Backup services vary widely in how they set up and perform backups. For example, the totally hands-free Backblaze automatically encrypts and uploads all your important files without any input. Some services restrict you from backing up specific file types or using particular sources. For example, some don't let you protect system and program files, while others don't let you back up items from an external or network drive. If you have any of those needs, make sure the service you choose supports them.

Acronis True Image, for example, can back up your entire hard drive and any external drives—the best protection against a total system failure or a local disaster that takes out all your hardware. There are two main ways a service can determine when files should be sent up to its servers for safekeeping.

The first is by using a fixed schedule, such as once a day, week, or month. The second, which we prefer, is to upload file changes as you make changes locally, in a continuous backup setup. With this system, services only transfer the modified part of the file, so as not to overburden your internet connection. A third way is simply to upload files on demand. Some may appreciate this degree of control, but it assumes that you'll remember to assiduously back up important files, which isn't the case for most of us.

Most services encrypt your files with strong systems such as AES before sending them up to the servers. Just how the encryption keys are generated is a big differentiator, however. Several services, such as SpiderOak ONE, offer a security-and-privacy option in which you alone possess the password, which is never stored on the service's server computers. Others, such as SOS Online let you set separate passwords for your main account and for encryption. The caveat for these higher levels of security and privacy is that, if you forget your encryption key, no one can help you restore your data.

This includes the provider's employees and applies even if they should be compelled to do so by law enforcement. Despite that risk, you should still choose a strong, hard-to-crack password, since it safeguards your digital life. Your best bet is to use a password manager to keep track of it for you.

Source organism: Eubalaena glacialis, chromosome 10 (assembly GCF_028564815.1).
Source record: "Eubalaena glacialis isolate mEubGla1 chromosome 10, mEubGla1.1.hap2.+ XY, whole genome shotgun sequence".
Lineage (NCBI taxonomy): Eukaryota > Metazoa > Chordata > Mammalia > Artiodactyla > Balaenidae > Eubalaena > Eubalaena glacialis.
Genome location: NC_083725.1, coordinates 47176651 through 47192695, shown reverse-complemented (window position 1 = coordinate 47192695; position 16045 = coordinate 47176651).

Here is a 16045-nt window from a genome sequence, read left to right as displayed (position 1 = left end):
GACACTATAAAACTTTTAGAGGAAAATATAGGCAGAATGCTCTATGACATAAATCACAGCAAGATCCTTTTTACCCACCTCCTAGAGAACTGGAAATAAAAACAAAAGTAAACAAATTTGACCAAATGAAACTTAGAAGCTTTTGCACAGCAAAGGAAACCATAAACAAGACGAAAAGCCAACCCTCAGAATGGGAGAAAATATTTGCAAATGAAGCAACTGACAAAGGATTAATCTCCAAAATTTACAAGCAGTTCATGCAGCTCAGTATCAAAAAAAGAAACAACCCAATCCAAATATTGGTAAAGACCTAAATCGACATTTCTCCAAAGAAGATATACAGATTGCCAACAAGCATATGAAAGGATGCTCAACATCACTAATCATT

An online backup service's speed depends on how quickly it can prep your files generally encrypting and compressing them and transfer them to their servers. This should be of particular concern if you need to back up or restore a large amount of data. A high-performance backup service also minimizes its effect on network and system resources.

Make sure to check out our speed test results in the review of any service you're contemplating using. An online backup service isn't much use if it doesn't make the process of restoring or recovering your data quick and simple. Look for a service that offers a search tool to find a particular file. It's also desirable for a service to be able to replicate an entire folder-tree structure so that it can help you recover from bigger data losses, too.

Keep in mind that if you bought a plan that covers just one computer, you may have to transfer the account to a new PC if you ever switch your main device, or if you need restore data from a damaged computer to a replacement.

Many services also offer a feature called versioning. This capability lets you access earlier versions of a file in case you made unwanted edits. Services vary widely in how many versions they keep and how long they are saved. Those two even permanently save files you've deleted from the source computer—accidentally or otherwise. Livedrive, on the other hand, lets you keep up to 30 previous version of a file for as long as you like.

Some providers don't consider this an online backup function, but rather an archiving function. Call it what you like, it can save your bacon if you need an earlier file version you overwrite or one that you deleted by mistake. One of the biggest advantages of using an online backup service is that it lets you access your files from anywhere. Most online backup providers let you view and download files from a web browser, but that should be the bare minimum.

More advanced web interfaces let you view documents or photos and play music or videos. Many also include file-sharing options, the best of which even let you specify a password for access and a timeout period for the shared item.

What Can Cloud Storage Do for You?

Like other encrypted cloud storage services, all encryption takes place locally on your computer. This means that no one can decrypt those files without your password—including Tresorit employees. Tresorit supports Windows and OS X on the desktop, and has mobile apps for Android, iOS, and Windows Phone. Comodo Online Storage transfers your data on a bit SSL secure connection and stores it in encrypted form in Comodo’s highly secure storage infrastructure. They . Cloud storage services such as Dropbox, Google Drive, and SugarSync are convenient, efficient—and notoriously insecure. Files are rarely encrypted, data transfer is typically not protected, and.